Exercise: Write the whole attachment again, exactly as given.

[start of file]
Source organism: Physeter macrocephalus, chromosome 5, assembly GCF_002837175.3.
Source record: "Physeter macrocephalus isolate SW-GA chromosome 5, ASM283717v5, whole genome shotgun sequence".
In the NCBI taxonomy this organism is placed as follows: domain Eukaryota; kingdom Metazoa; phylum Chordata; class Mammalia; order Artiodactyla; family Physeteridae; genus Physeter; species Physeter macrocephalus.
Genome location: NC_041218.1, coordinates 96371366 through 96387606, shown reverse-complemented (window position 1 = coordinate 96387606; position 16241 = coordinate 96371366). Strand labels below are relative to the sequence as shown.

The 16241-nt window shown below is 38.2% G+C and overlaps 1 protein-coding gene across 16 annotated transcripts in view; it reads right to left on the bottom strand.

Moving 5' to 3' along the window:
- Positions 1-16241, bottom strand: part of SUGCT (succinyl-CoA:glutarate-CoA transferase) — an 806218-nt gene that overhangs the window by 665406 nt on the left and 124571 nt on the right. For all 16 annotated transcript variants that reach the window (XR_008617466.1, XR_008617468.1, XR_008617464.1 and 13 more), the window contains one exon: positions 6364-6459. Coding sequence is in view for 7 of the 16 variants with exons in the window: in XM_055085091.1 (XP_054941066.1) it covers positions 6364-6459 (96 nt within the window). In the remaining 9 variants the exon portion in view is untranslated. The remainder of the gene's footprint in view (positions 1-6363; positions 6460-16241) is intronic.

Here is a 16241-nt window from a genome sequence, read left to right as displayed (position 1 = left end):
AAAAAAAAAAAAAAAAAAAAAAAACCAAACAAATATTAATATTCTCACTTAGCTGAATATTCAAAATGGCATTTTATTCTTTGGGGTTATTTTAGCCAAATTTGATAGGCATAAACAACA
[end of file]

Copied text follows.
Source organism: Physeter macrocephalus, chromosome 5, assembly GCF_002837175.3.
Source record: "Physeter macrocephalus isolate SW-GA chromosome 5, ASM283717v5, whole genome shotgun sequence".
In the NCBI taxonomy this organism is placed as follows: domain Eukaryota; kingdom Metazoa; phylum Chordata; class Mammalia; order Artiodactyla; family Physeteridae; genus Physeter; species Physeter macrocephalus.
Genome location: NC_041218.1, coordinates 96371366 through 96387606, shown reverse-complemented (window position 1 = coordinate 96387606; position 16241 = coordinate 96371366). Strand labels below are relative to the sequence as shown.

The 16241-nt window shown below is 38.2% G+C and overlaps 1 protein-coding gene across 16 annotated transcripts in view; it reads right to left on the bottom strand.

Moving 5' to 3' along the window:
- Positions 1-16241, bottom strand: part of SUGCT (succinyl-CoA:glutarate-CoA transferase) — an 806218-nt gene that overhangs the window by 665406 nt on the left and 124571 nt on the right. For all 16 annotated transcript variants that reach the window (XR_008617466.1, XR_008617468.1, XR_008617464.1 and 13 more), the window contains one exon: positions 6364-6459. Coding sequence is in view for 7 of the 16 variants with exons in the window: in XM_055085091.1 (XP_054941066.1) it covers positions 6364-6459 (96 nt within the window). In the remaining 9 variants the exon portion in view is untranslated. The remainder of the gene's footprint in view (positions 1-6363; positions 6460-16241) is intronic.

Here is a 16241-nt window from a genome sequence, read left to right as displayed (position 1 = left end):
AAAAAAAAAAAAAAAAAAAAAAAACCAAACAAATATTAATATTCTCACTTAGCTGAATATTCAAAATGGCATTTTATTCTTTGGGGTTATTTTAGCCAAATTTGATAGGCATAAACAACA